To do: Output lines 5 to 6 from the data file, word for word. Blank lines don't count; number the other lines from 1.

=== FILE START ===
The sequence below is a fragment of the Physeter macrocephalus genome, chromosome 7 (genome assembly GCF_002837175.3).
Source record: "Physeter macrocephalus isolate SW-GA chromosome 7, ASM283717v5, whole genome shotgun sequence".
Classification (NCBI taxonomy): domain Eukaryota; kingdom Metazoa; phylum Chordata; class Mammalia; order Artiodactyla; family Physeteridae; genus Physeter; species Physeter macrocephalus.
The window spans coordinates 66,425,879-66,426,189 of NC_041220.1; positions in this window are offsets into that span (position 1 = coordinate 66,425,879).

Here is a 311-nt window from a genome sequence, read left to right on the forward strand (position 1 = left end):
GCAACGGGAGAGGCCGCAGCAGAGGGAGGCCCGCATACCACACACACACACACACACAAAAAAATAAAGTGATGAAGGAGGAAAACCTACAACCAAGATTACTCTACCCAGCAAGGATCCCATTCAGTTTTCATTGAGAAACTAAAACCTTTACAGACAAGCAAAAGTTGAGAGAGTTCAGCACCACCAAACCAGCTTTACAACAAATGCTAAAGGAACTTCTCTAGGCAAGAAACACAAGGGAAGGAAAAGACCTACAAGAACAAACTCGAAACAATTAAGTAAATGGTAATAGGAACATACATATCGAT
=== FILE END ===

Here is a 311-nt window from a genome sequence, read left to right on the forward strand (position 1 = left end):
GCAACGGGAGAGGCCGCAGCAGAGGGAGGCCCGCATACCACACACACACACACACACAAAAAAATAAAGTGATGAAGGAGGAAAACCTACAACCAAGATTACTCTACCCAGCAAGGATCCCATTCAGTTTTCATTGAGAAACTAAAACCTTTACAGACAAGCAAAAGTTGAGAGAGTTCAGCACCACCAAACCAGCTTTACAACAAATGCTAAAGGAACTTCTCTAGGCAAGAAACACAAGGGAAGGAAAAGACCTACAAGAACAAACTCGAAACAATTAAGTAAATGGTAATAGGAACATACATATCGAT